Ed Clark, Paris Series #3 (1966), acrylic on canvas, 60″ x 77″
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Long before Clement Greenberg dubbed it “the fountainhead of modern art” in 1961, Paris had set the standard by which world art was measured, providing a milieu deep with tradition and often populated by genius. Paris was also a lure for African-American writers, artists, entertainers, and musicians—a fact that had as much to do with race relations in the United States as it did with the cultural and social attractions of Paris. Luminaries such as Josephine Baker, Richard Wright, James Baldwin, and a host of jazz and blues musicians found in Paris an environment free from overt racism. It was, to be certain, not a color-blind society or one devoid of irony: the artist Palmer Hayden found that he was treated better by the French when he let it be known that he was an American. Yet Paris provided, as the painter Edward Clark wryly observed, a place where “one was hated as an equal.” This may sound like cold comfort, but it was a welcome change for American blacks inured to the indignities encountered at home.
Ever since Henry Ossawa Tanner settled in France in 1891 and enjoyed considerable success as a painter, black American artists have considered Paris an obligatory stage in their development. Explorations in the City of Light: African-American Artists in Paris, 1945–1965 presents the work of painters and sculptors who went to Paris after the Second World War. Paris was far from a city of light in 1945: food was scarce and amenities few. The city’s status as the center of world art was soon to be eclipsed by the accomplishments of the New York School, but Paris’s bohemian allure was intact enough to still attract talent from abroad. Seven Americans who made that pilgrimage—Clark, Harold Cousins, Beauford Delaney, Herbert Gentry, Lois Mailou Jones, Larry Potter, and Barbara Chase-Riboud—are featured in Explorations in the City of Light.
With the exception of Delaney, whose paintings have garnered attention in recent years, none of the artists featured in the exhibition is well known, even in art circles. But they have all created solid bodies of work and pursued not insubstantial careers that, in one way or another, have been spurred by Paris. Unfortunately, the exhibit never suitably shows just how Paris affected their art. With the exception of Mailou Jones, whose street scenes and landscapes are French more in subject matter than in style, none of the work on view is distinctly Parisian. The Abstract Expressionist-inspired paintings of Clark and Potter, for instance, are characteristically American, as is the welded-steel sculpture of Cousins. Gentry’s paintings of the Fifties and Sixties have more of the northern European flavor of the Cobra group, and while Chase-Riboud’s sculpture owes much to her friend Alberto Giacometti, its pessimism shares a stronger affinity with Britain’s Francis Bacon.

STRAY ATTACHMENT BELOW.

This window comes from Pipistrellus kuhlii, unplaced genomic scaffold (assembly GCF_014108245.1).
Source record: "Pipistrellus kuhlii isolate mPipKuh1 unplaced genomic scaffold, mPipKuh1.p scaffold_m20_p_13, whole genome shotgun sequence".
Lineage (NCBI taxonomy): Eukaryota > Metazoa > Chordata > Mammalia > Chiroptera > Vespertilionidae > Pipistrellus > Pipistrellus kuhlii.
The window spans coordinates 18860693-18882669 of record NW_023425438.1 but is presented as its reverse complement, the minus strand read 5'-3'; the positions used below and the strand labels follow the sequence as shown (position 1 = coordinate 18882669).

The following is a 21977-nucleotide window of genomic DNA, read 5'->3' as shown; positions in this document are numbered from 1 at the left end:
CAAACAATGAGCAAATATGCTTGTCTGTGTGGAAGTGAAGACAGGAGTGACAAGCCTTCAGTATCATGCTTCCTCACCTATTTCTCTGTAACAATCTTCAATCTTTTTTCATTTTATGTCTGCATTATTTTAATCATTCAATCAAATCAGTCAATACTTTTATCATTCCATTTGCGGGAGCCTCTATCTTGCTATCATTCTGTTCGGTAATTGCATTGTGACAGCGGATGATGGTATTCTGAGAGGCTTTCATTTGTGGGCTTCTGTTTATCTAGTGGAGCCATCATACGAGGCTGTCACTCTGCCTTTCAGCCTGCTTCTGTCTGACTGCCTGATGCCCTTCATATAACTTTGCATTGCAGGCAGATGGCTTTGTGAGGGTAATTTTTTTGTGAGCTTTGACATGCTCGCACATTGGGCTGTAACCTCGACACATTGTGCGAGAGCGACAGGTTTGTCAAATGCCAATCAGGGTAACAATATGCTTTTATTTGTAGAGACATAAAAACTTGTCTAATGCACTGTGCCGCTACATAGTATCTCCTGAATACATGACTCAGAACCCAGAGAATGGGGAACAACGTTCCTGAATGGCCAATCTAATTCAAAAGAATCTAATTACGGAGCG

To confuse matters further, some of the artists are represented by work done in Paris during the Fifties and Sixties, and by recent work which may have been created there. Explorations in the City of Light doesn’t pretend to be comprehensive, but a bit more focus would have helped. As it is, the viewer is left with the impression that, well, these artists loved Paris a lot. How that love informed their art, however, is left to conjecture.
The first works one encounters when entering the exhibition are Ed Clark’s thunderous paintings. With their large scale, strong colors, and gestural paint handling, they all but overshadow the work of Gentry and Chase-Riboud that shares the first floor of the Studio Museum. Clark’s canvases are aggressive, proficient, and somewhat predictable—pretty much what one would expect from a second-generation Abstract Expressionist who paints with a push broom. Writing about Richard Diebenkorn’s paintings of the 1950s, Jed Perl remarked that, at the time, “de Kooning-type Abstract Expressionism … was a dime a dozen.” He probably had paintings like Clark’s in mind. Yet Maple Red (1963)—the closest this show comes to a masterpiece—is anything but a dime a dozen; it’s the best painting I’ve seen in months. Vast swaths of paint, anchored by a granular pink brushstroke acting as a compositional fulcrum, overlap and interlock in an impossibly snappy way. (I’d wager that Clark couldn’t believe it himself when he finished the painting.) Imagine a Morris Louis who was less of a control freak, or a Julian Schnabel we could respect. Better yet, imagine that we get a chance to see a more discriminating group of Clark’s work in the near future; it could well surprise us.
In comparison to Clark’s paintings, Herbert Gentry’s expressionism seems quaint, especially the early paintings, which lump together Picasso, Appel, and Pollock with no great distinction. Gentry’s recent figurative paintings are colorful and cartoonish, intimating a vitality that is psychological and urban. Amid the Crowd (1990–91), with its heap of red and yellow figures and faces, could well be an homage to rush hour in New York City. But Gentry’s paintings are stiff, by-the-numbers Neo-Expressionism. Gentry’s figures take off from African masks and sculpture but not in any way that gives them life as painting. They are encumbered by uninspired drawing and the artist’s inability to create compositions that move the way he wants them to. Amid the Crowd is, finally, a pretty static painting. I wonder if Gentry might not be better off painting with oils; the relative inflexibility of acrylics seems to bog him down.